National Geographic : 1922 Jan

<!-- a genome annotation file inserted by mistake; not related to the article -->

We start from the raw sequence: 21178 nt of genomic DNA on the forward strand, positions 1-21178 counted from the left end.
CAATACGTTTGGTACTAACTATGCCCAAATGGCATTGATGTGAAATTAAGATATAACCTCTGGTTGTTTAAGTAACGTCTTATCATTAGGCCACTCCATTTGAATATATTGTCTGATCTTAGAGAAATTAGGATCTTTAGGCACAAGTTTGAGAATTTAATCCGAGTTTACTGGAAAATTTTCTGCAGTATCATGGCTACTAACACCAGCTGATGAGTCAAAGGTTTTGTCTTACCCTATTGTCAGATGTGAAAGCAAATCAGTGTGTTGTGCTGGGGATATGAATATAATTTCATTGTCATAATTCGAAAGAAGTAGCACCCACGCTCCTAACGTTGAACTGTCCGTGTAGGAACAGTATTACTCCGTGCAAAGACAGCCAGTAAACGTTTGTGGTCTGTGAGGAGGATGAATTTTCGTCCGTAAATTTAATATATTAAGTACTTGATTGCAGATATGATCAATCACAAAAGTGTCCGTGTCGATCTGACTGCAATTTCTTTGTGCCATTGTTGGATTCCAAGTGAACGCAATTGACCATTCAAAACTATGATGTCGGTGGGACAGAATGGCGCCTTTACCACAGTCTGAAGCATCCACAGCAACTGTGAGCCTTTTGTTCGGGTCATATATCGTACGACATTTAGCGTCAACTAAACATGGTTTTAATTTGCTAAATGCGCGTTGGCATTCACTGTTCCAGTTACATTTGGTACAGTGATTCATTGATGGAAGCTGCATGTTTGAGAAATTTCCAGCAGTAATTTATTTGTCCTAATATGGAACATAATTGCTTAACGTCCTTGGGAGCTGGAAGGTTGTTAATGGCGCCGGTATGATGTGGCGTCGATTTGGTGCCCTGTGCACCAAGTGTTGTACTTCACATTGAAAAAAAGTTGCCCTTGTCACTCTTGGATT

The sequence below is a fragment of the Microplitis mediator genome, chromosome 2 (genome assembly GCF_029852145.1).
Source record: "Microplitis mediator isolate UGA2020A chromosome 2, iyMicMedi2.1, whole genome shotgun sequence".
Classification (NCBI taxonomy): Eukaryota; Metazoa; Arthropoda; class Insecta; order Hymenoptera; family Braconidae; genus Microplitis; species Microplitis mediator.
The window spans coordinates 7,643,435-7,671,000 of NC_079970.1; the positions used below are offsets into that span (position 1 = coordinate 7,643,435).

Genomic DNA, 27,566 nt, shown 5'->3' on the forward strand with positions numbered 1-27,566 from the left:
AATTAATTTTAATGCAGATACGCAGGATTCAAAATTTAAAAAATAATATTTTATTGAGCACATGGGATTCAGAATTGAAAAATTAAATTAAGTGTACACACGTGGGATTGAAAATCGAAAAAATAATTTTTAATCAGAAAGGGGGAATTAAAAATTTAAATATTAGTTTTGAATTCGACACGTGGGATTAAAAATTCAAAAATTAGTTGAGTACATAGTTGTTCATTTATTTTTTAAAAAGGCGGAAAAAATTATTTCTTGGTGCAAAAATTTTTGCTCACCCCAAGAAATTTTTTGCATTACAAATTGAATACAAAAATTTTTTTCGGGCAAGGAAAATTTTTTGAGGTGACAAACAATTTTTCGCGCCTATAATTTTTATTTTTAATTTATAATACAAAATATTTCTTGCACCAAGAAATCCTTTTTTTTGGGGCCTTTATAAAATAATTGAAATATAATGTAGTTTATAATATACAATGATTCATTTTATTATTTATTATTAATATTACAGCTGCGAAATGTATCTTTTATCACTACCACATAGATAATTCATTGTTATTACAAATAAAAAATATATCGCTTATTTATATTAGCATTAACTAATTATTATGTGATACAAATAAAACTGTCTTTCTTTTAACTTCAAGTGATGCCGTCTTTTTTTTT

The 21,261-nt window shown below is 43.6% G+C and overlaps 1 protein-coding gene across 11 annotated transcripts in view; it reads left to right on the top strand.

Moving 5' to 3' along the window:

THE LAND OF THE BASQUES Photograph by Casa Lux A BULL-FIGHT IN A BASQUE VILLAGE Even the villages in Spain must have at least one bull-fight every year, on the festival of the patron saint of the locality. The arena, or "plaza de toros," in the small towns, is often rather crudely improvised, however. The national sport is as popular in the Basque provinces as elsewhere in Spain. This photograph shows the long blouses worn by Basque laborers. and long white apron and always receives the same order: "Coffee, very black-un anisette-and a set of dominoes." The cafes are often large, and when they are crowded, at the popular hours, with every patron slapping dominoes down on marble-topped tables with what force he can muster, talking in excited tones, smoking cigarettes, and with wait ers crying their orders, there reigns what might most properly be called confusion. As it cannot be heard above the other noises, it is scarcely necessary to mention that there is often an orchestra rendering faultlessly some of the world's most clas sical selections. After an hour or two at the cafes in the evening, the male of the Basque species hies himself to the theater, this being another form of amusement in which the women participate little except on "dias de moda." He purchases a seat for the "session of o1o'clock," which per formance lasts until considerably past midnight. Thus it is well on toward sun-up before the city loses itself in re pose. HOW BILBAO WAKES UP AND GOES TO WORK When most northern Spanish cities wake up in the morning certain fixed and recognized noises are heard, certain events transpire, and certain movements of the population take place, and in Spain some how these little incidents differ consider ably from similar ones taking place at the same hour in other countries. The whistle of locomotives is heard an nouncing the departure of the early trains, and in Spain the best trains, apparently with fixed intent, manage to depart at about 5 o'clock. Tiny electric cars rum ble through narrow streets and across the plazas, under the dusty palm trees, tink ling their little brass bells, or perhaps they haven't any bell at all, the conductor simply blowing from time to time a small tin horn as sign of warning.